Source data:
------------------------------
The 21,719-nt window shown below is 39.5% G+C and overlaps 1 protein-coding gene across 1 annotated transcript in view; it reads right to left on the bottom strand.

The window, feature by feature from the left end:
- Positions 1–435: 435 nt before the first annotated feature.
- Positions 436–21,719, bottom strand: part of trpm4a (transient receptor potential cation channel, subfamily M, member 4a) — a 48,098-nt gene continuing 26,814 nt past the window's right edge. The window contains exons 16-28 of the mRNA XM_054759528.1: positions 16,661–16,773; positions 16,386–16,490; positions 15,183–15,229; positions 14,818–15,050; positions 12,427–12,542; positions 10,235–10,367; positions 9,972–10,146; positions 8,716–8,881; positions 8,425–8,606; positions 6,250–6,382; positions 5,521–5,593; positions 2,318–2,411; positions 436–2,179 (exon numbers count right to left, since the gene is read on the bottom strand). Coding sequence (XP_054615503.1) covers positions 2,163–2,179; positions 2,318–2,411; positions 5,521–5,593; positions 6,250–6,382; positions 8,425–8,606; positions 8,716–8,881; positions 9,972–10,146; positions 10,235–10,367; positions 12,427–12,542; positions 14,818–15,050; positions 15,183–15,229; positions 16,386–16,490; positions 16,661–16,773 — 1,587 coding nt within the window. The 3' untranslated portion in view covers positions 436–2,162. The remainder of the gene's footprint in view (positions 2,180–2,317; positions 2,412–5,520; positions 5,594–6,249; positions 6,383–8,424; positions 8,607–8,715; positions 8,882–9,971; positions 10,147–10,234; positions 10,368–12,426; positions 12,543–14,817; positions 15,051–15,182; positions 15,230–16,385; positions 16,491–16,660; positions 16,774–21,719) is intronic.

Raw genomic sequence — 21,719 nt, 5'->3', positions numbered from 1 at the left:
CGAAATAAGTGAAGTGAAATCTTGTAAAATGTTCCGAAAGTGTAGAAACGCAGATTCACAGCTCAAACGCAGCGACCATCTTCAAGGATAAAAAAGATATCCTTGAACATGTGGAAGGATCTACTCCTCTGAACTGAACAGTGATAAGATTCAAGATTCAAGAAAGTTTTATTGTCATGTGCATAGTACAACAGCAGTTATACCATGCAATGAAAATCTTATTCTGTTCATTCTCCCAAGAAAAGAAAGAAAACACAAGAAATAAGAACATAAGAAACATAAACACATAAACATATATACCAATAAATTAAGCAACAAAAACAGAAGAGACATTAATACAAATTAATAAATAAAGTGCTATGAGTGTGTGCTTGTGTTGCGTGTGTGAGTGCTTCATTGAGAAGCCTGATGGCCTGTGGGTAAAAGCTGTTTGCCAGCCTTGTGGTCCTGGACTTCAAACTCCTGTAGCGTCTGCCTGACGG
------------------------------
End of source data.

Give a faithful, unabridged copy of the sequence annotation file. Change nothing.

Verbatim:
The 21,719-nt window shown below is 39.5% G+C and overlaps 1 protein-coding gene across 1 annotated transcript in view; it reads right to left on the bottom strand.

The window, feature by feature from the left end:
- Positions 1–435: 435 nt before the first annotated feature.
- Positions 436–21,719, bottom strand: part of trpm4a (transient receptor potential cation channel, subfamily M, member 4a) — a 48,098-nt gene continuing 26,814 nt past the window's right edge. The window contains exons 16-28 of the mRNA XM_054759528.1: positions 16,661–16,773; positions 16,386–16,490; positions 15,183–15,229; positions 14,818–15,050; positions 12,427–12,542; positions 10,235–10,367; positions 9,972–10,146; positions 8,716–8,881; positions 8,425–8,606; positions 6,250–6,382; positions 5,521–5,593; positions 2,318–2,411; positions 436–2,179 (exon numbers count right to left, since the gene is read on the bottom strand). Coding sequence (XP_054615503.1) covers positions 2,163–2,179; positions 2,318–2,411; positions 5,521–5,593; positions 6,250–6,382; positions 8,425–8,606; positions 8,716–8,881; positions 9,972–10,146; positions 10,235–10,367; positions 12,427–12,542; positions 14,818–15,050; positions 15,183–15,229; positions 16,386–16,490; positions 16,661–16,773 — 1,587 coding nt within the window. The 3' untranslated portion in view covers positions 436–2,162. The remainder of the gene's footprint in view (positions 2,180–2,317; positions 2,412–5,520; positions 5,594–6,249; positions 6,383–8,424; positions 8,607–8,715; positions 8,882–9,971; positions 10,147–10,234; positions 10,368–12,426; positions 12,543–14,817; positions 15,051–15,182; positions 15,230–16,385; positions 16,491–16,660; positions 16,774–21,719) is intronic.

Raw genomic sequence — 21,719 nt, 5'->3', positions numbered from 1 at the left:
CGAAATAAGTGAAGTGAAATCTTGTAAAATGTTCCGAAAGTGTAGAAACGCAGATTCACAGCTCAAACGCAGCGACCATCTTCAAGGATAAAAAAGATATCCTTGAACATGTGGAAGGATCTACTCCTCTGAACTGAACAGTGATAAGATTCAAGATTCAAGAAAGTTTTATTGTCATGTGCATAGTACAACAGCAGTTATACCATGCAATGAAAATCTTATTCTGTTCATTCTCCCAAGAAAAGAAAGAAAACACAAGAAATAAGAACATAAGAAACATAAACACATAAACATATATACCAATAAATTAAGCAACAAAAACAGAAGAGACATTAATACAAATTAATAAATAAAGTGCTATGAGTGTGTGCTTGTGTTGCGTGTGTGAGTGCTTCATTGAGAAGCCTGATGGCCTGTGGGTAAAAGCTGTTTGCCAGCCTTGTGGTCCTGGACTTCAAACTCCTGTAGCGTCTGCCTGACGG